It is necessary and recommended for most developers to secure their webhook listener. This can prevent spam, and also protect your application in case bad actors attempt to send fake data to trigger your own application’s workflows.
DocuSign provides several options for securing your webhook listener. For Account-level Connect configurations, the recommendation is to use HMAC.
In this article we going to talk about all other securing options and walk you through the HMAC implementation.
Basic Authentication Header
This is the most simple and straightforward way to authenticate your data that comes from the DocuSign and verify webhook URL. We can easily enable this option from the DocuSign console and you need to provide an username and a password.
When you enable this this method to secure your endpoint, DocuSign will include the Authorization header in its every request and send it to your web server.
Access control and Basic Authentication requirements are need to be implemented by your web server using the Authorization details.
As per the DocuSign documentation, this method is also the one with the greatest attack surface, as the username/password combination is sent in the headers on every request. They recommend combining this method with HMAC whenever possible, unless you are getting started or your services requires no sensitive data.
Mutual TLS (mTLS) authentication ensures that traffic is both secure and trusted in both directions between DocuSign and your webhook listener. This implementation is can be little difficult to configure on your web server. So I will skip this part for now, I hope to write another detail article about the mTLS implementation.
HMAC is the most common Webhook security mechanism. This method can very easily configure on the DocuSign and easily implement the validation on your client side. On the DocuSign’s side we need to generate a key, that key we need to securely store in your application. Once the key is generated it will not be shown again from DocuSign.
Add HMAC keys for your app
- Log in to your DocuSign account in either the sandbox or production environment.
- From the top menu, select Admin/Settings.
- Select Connect in the INTEGRATIONS section in the left menu.
- You need have an existing custom Connect configuration or create a new one.
- Go to the Connect Keys from the right side menu.
6. Now you can able to add a secret key. Save that key in a secure location that key will not be shown again. Following image I have already created 2 keys and key 3 is the newly created key.
Now you have successfully generated a key. Now you have to map that key with your DocuSign Connect APIs.
As I mention in the step 4, you need to have a custom Connect configuration. Go to your Custom Configuration Settings by opening the Connect configuration and you can find the Integration and Security Settings section at the bottom.
When you enabled the HMAC Signature in the settings, it will select all the keys that you have created. After you save the settings, you have successfully configured the HMAC signature for your Connect requests.
What really happen here is DocuSign will generate a HMAC hash code from the request event payload and key. This key is that we generated in the above section. Each request that sent from the DocuSign Connect to your application, it will include the additional header values.
Let’s say you have defined two Connect Keys, then two headers, X-DocuSign-Signature-1 and X-DocuSign-Signature-2, will be added. They will contain the message body hashed with your first and second secret keys, respectively.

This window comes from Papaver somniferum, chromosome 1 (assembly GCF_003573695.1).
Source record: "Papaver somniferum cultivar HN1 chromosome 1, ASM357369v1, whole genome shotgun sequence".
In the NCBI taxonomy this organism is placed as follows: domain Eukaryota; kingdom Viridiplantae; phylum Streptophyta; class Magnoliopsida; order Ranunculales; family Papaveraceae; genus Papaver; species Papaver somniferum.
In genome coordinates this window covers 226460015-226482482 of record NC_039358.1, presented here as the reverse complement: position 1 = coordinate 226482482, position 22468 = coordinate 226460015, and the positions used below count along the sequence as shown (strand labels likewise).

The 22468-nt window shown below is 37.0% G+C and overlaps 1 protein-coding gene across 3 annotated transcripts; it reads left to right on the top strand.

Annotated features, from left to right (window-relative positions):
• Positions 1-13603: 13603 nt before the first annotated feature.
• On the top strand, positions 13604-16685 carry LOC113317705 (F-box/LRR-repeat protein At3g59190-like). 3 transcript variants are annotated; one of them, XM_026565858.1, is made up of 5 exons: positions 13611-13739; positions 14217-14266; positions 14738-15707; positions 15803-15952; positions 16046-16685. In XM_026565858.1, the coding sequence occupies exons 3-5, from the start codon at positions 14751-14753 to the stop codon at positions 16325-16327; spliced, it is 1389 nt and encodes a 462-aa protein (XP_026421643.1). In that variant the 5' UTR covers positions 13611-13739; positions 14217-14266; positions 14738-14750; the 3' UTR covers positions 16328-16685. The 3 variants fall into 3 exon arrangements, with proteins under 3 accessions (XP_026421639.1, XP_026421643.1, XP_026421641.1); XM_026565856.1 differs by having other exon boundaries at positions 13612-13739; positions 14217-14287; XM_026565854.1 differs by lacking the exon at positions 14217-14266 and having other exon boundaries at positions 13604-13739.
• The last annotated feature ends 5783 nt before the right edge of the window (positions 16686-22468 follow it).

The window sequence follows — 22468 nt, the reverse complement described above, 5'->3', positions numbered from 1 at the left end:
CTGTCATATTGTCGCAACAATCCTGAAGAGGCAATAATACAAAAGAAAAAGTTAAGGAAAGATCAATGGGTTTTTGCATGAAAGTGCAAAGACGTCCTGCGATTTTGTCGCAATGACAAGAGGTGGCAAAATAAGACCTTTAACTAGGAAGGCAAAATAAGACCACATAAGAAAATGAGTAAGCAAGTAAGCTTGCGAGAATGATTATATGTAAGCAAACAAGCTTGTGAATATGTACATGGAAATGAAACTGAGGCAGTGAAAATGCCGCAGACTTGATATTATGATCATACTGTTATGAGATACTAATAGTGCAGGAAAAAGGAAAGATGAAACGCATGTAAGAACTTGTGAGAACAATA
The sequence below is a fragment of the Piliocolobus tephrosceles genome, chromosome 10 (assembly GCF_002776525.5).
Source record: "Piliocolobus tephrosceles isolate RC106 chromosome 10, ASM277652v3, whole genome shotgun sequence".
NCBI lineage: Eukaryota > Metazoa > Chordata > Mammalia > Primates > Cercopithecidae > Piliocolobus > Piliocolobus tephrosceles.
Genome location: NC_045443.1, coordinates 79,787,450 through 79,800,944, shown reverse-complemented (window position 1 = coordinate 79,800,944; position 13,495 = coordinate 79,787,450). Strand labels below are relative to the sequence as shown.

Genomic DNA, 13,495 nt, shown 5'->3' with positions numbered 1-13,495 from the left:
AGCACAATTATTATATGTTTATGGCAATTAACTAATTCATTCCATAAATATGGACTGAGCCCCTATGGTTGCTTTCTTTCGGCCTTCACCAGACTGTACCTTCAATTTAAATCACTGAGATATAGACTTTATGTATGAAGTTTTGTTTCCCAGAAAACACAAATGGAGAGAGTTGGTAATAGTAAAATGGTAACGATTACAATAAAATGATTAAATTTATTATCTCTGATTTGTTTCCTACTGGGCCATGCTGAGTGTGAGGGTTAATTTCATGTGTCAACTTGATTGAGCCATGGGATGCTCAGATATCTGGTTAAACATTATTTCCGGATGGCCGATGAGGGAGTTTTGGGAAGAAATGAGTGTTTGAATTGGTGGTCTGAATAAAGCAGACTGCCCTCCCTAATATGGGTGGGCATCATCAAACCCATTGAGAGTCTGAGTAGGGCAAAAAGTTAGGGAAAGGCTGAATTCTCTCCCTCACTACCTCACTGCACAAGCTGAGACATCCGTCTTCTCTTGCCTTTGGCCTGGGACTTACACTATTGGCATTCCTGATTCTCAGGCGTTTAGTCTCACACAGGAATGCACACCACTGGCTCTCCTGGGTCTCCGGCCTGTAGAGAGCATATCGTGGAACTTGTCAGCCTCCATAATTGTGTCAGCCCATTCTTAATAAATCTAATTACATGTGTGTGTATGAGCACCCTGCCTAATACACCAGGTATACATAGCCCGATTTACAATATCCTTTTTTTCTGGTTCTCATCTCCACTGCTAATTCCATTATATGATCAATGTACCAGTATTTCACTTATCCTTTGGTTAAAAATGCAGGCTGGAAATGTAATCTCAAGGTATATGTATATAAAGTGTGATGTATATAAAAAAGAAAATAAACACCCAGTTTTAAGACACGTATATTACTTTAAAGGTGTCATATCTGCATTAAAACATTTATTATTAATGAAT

After receiving the message containing the HMAC header values, your app must validate that they are authentic by re-creating them. If the message body (including line ends) hashed with one of the HMAC keys matches one of the provided HMAC header values, you can verify that the message came from DocuSign and payload is not tampered.
Validate a webhook message using HMAC
You have completed all the configuration part from the DocuSign’s side. Now you have to implement the webhook connection authentication part from your application.
As I mentioned earlier, when your app receives a message from DocuSign Connect, this message will contain headers with the data hashed with the application’s defined HMAC keys, as shown below.
After receiving the message, your app should verify the HMAC signature by re-creating one or both of the signatures by hashing the raw message body with one or both of the app’s HMAC keys.
I use NodeJS to show you how to implement this validation and also it’s very straightforward process to implement with the other languages. I wrap the webhook validation process in a single function that will throw an error when the validation failed.
yeah I know it’s a simple piece of code 😉. I will explain the code line by line.
In the Line no 3 and 4, I extract signature values from the header and push to the array.
In the Line no 7, we need to provide a key (DOCUSIGN_SECRET_KEY) that you have generated and securely stored in your application.
In the line no 8, we need provide full event body to generate the HMAC hash code with the key.
In the line no 10, computation will return the HMAC hash code that generated from the event body and the given key.
At least one of the computed digests must exactly match its corresponding header value. If there is no match, then the event payload may be compromised and it should not be trusted. Only one match is required.
As I said it’s very simple and straightforward implementation. This is how I validate DocuSign Connect APIs in my application. Feel free to give me any suggestions to improve the implementation, any questions or anything I have done wrong.
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